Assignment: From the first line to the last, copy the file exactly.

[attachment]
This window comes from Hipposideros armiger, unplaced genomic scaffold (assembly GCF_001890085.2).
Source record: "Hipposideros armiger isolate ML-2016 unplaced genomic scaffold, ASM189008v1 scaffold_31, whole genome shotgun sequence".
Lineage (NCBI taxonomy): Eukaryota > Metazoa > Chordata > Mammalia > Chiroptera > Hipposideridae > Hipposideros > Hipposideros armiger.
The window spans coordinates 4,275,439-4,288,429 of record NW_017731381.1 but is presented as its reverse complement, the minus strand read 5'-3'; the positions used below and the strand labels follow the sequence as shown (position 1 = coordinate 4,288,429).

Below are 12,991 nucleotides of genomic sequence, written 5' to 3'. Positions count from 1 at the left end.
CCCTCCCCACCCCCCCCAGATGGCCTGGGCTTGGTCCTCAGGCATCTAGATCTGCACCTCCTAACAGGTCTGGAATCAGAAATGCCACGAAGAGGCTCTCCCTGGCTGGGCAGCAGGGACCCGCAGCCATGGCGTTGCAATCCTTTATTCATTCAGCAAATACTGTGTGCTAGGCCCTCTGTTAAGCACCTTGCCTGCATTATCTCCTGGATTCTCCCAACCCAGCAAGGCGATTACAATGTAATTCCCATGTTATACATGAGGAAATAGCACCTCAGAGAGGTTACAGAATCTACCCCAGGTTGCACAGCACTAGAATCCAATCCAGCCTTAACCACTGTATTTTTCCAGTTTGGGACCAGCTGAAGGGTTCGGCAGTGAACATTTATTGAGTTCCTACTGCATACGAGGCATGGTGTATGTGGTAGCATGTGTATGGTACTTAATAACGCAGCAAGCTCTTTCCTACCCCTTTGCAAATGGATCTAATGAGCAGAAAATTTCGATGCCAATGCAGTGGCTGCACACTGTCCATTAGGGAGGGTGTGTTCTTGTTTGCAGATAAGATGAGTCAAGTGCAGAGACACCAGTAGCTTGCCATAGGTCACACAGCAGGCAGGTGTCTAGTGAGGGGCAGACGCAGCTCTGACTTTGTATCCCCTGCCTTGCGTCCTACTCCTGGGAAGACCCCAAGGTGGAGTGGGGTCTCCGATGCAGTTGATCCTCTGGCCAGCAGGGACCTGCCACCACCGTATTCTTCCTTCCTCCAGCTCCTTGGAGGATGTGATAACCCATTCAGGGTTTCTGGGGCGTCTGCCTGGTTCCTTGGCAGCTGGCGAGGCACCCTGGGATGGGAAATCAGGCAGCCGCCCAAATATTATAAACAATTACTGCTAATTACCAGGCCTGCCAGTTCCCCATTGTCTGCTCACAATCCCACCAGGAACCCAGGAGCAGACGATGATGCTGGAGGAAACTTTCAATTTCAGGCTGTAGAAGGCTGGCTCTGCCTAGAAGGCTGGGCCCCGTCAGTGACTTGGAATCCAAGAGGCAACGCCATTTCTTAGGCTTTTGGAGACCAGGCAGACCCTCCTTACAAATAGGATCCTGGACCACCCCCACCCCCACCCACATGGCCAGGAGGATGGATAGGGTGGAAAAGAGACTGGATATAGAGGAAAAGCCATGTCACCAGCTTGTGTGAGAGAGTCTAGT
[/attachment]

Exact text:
This window comes from Hipposideros armiger, unplaced genomic scaffold (assembly GCF_001890085.2).
Source record: "Hipposideros armiger isolate ML-2016 unplaced genomic scaffold, ASM189008v1 scaffold_31, whole genome shotgun sequence".
Lineage (NCBI taxonomy): Eukaryota > Metazoa > Chordata > Mammalia > Chiroptera > Hipposideridae > Hipposideros > Hipposideros armiger.
The window spans coordinates 4,275,439-4,288,429 of record NW_017731381.1 but is presented as its reverse complement, the minus strand read 5'-3'; the positions used below and the strand labels follow the sequence as shown (position 1 = coordinate 4,288,429).

Below are 12,991 nucleotides of genomic sequence, written 5' to 3'. Positions count from 1 at the left end.
CCCTCCCCACCCCCCCCAGATGGCCTGGGCTTGGTCCTCAGGCATCTAGATCTGCACCTCCTAACAGGTCTGGAATCAGAAATGCCACGAAGAGGCTCTCCCTGGCTGGGCAGCAGGGACCCGCAGCCATGGCGTTGCAATCCTTTATTCATTCAGCAAATACTGTGTGCTAGGCCCTCTGTTAAGCACCTTGCCTGCATTATCTCCTGGATTCTCCCAACCCAGCAAGGCGATTACAATGTAATTCCCATGTTATACATGAGGAAATAGCACCTCAGAGAGGTTACAGAATCTACCCCAGGTTGCACAGCACTAGAATCCAATCCAGCCTTAACCACTGTATTTTTCCAGTTTGGGACCAGCTGAAGGGTTCGGCAGTGAACATTTATTGAGTTCCTACTGCATACGAGGCATGGTGTATGTGGTAGCATGTGTATGGTACTTAATAACGCAGCAAGCTCTTTCCTACCCCTTTGCAAATGGATCTAATGAGCAGAAAATTTCGATGCCAATGCAGTGGCTGCACACTGTCCATTAGGGAGGGTGTGTTCTTGTTTGCAGATAAGATGAGTCAAGTGCAGAGACACCAGTAGCTTGCCATAGGTCACACAGCAGGCAGGTGTCTAGTGAGGGGCAGACGCAGCTCTGACTTTGTATCCCCTGCCTTGCGTCCTACTCCTGGGAAGACCCCAAGGTGGAGTGGGGTCTCCGATGCAGTTGATCCTCTGGCCAGCAGGGACCTGCCACCACCGTATTCTTCCTTCCTCCAGCTCCTTGGAGGATGTGATAACCCATTCAGGGTTTCTGGGGCGTCTGCCTGGTTCCTTGGCAGCTGGCGAGGCACCCTGGGATGGGAAATCAGGCAGCCGCCCAAATATTATAAACAATTACTGCTAATTACCAGGCCTGCCAGTTCCCCATTGTCTGCTCACAATCCCACCAGGAACCCAGGAGCAGACGATGATGCTGGAGGAAACTTTCAATTTCAGGCTGTAGAAGGCTGGCTCTGCCTAGAAGGCTGGGCCCCGTCAGTGACTTGGAATCCAAGAGGCAACGCCATTTCTTAGGCTTTTGGAGACCAGGCAGACCCTCCTTACAAATAGGATCCTGGACCACCCCCACCCCCACCCACATGGCCAGGAGGATGGATAGGGTGGAAAAGAGACTGGATATAGAGGAAAAGCCATGTCACCAGCTTGTGTGAGAGAGTCTAGT